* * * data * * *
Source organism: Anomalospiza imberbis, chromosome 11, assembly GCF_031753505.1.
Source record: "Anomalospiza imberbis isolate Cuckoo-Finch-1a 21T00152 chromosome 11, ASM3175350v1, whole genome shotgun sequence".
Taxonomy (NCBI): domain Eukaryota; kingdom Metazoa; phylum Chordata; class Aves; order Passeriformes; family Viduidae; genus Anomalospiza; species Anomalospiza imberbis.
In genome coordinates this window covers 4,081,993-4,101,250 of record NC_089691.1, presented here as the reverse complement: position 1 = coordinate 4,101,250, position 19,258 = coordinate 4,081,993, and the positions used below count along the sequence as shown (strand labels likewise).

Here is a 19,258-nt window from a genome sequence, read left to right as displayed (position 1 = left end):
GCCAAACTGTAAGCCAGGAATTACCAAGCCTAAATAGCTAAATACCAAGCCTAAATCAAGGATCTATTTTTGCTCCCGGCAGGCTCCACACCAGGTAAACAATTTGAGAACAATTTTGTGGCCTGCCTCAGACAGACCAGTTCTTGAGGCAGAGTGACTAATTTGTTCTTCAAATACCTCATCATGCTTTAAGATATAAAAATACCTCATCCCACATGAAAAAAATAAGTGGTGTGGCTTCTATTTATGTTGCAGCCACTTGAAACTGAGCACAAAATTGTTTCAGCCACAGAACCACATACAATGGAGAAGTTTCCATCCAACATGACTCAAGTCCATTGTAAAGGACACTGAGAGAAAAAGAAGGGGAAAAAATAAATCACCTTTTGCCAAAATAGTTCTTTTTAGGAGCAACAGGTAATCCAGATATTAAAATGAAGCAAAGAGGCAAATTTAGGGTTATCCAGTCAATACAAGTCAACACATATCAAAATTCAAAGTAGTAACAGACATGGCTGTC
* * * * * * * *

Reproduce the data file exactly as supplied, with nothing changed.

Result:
Source organism: Anomalospiza imberbis, chromosome 11, assembly GCF_031753505.1.
Source record: "Anomalospiza imberbis isolate Cuckoo-Finch-1a 21T00152 chromosome 11, ASM3175350v1, whole genome shotgun sequence".
Taxonomy (NCBI): domain Eukaryota; kingdom Metazoa; phylum Chordata; class Aves; order Passeriformes; family Viduidae; genus Anomalospiza; species Anomalospiza imberbis.
In genome coordinates this window covers 4,081,993-4,101,250 of record NC_089691.1, presented here as the reverse complement: position 1 = coordinate 4,101,250, position 19,258 = coordinate 4,081,993, and the positions used below count along the sequence as shown (strand labels likewise).

Here is a 19,258-nt window from a genome sequence, read left to right as displayed (position 1 = left end):
GCCAAACTGTAAGCCAGGAATTACCAAGCCTAAATAGCTAAATACCAAGCCTAAATCAAGGATCTATTTTTGCTCCCGGCAGGCTCCACACCAGGTAAACAATTTGAGAACAATTTTGTGGCCTGCCTCAGACAGACCAGTTCTTGAGGCAGAGTGACTAATTTGTTCTTCAAATACCTCATCATGCTTTAAGATATAAAAATACCTCATCCCACATGAAAAAAATAAGTGGTGTGGCTTCTATTTATGTTGCAGCCACTTGAAACTGAGCACAAAATTGTTTCAGCCACAGAACCACATACAATGGAGAAGTTTCCATCCAACATGACTCAAGTCCATTGTAAAGGACACTGAGAGAAAAAGAAGGGGAAAAAATAAATCACCTTTTGCCAAAATAGTTCTTTTTAGGAGCAACAGGTAATCCAGATATTAAAATGAAGCAAAGAGGCAAATTTAGGGTTATCCAGTCAATACAAGTCAACACATATCAAAATTCAAAGTAGTAACAGACATGGCTGTC